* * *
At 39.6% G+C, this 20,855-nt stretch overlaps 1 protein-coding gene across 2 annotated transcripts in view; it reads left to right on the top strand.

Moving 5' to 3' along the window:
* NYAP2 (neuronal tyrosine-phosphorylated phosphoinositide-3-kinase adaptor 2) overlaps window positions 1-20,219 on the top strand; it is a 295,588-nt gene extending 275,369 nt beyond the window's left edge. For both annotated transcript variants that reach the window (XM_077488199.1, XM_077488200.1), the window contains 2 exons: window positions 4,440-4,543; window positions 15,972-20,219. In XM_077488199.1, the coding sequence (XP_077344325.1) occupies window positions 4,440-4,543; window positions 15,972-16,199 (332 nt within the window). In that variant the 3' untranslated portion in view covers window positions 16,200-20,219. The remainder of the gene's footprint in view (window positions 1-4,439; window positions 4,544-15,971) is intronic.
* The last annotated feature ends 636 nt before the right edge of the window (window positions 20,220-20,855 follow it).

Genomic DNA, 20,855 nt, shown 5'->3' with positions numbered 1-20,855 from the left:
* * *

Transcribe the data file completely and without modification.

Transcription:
At 39.6% G+C, this 20,855-nt stretch overlaps 1 protein-coding gene across 2 annotated transcripts in view; it reads left to right on the top strand.

Moving 5' to 3' along the window:
* NYAP2 (neuronal tyrosine-phosphorylated phosphoinositide-3-kinase adaptor 2) overlaps window positions 1-20,219 on the top strand; it is a 295,588-nt gene extending 275,369 nt beyond the window's left edge. For both annotated transcript variants that reach the window (XM_077488199.1, XM_077488200.1), the window contains 2 exons: window positions 4,440-4,543; window positions 15,972-20,219. In XM_077488199.1, the coding sequence (XP_077344325.1) occupies window positions 4,440-4,543; window positions 15,972-16,199 (332 nt within the window). In that variant the 3' untranslated portion in view covers window positions 16,200-20,219. The remainder of the gene's footprint in view (window positions 1-4,439; window positions 4,544-15,971) is intronic.
* The last annotated feature ends 636 nt before the right edge of the window (window positions 20,220-20,855 follow it).

Genomic DNA, 20,855 nt, shown 5'->3' with positions numbered 1-20,855 from the left: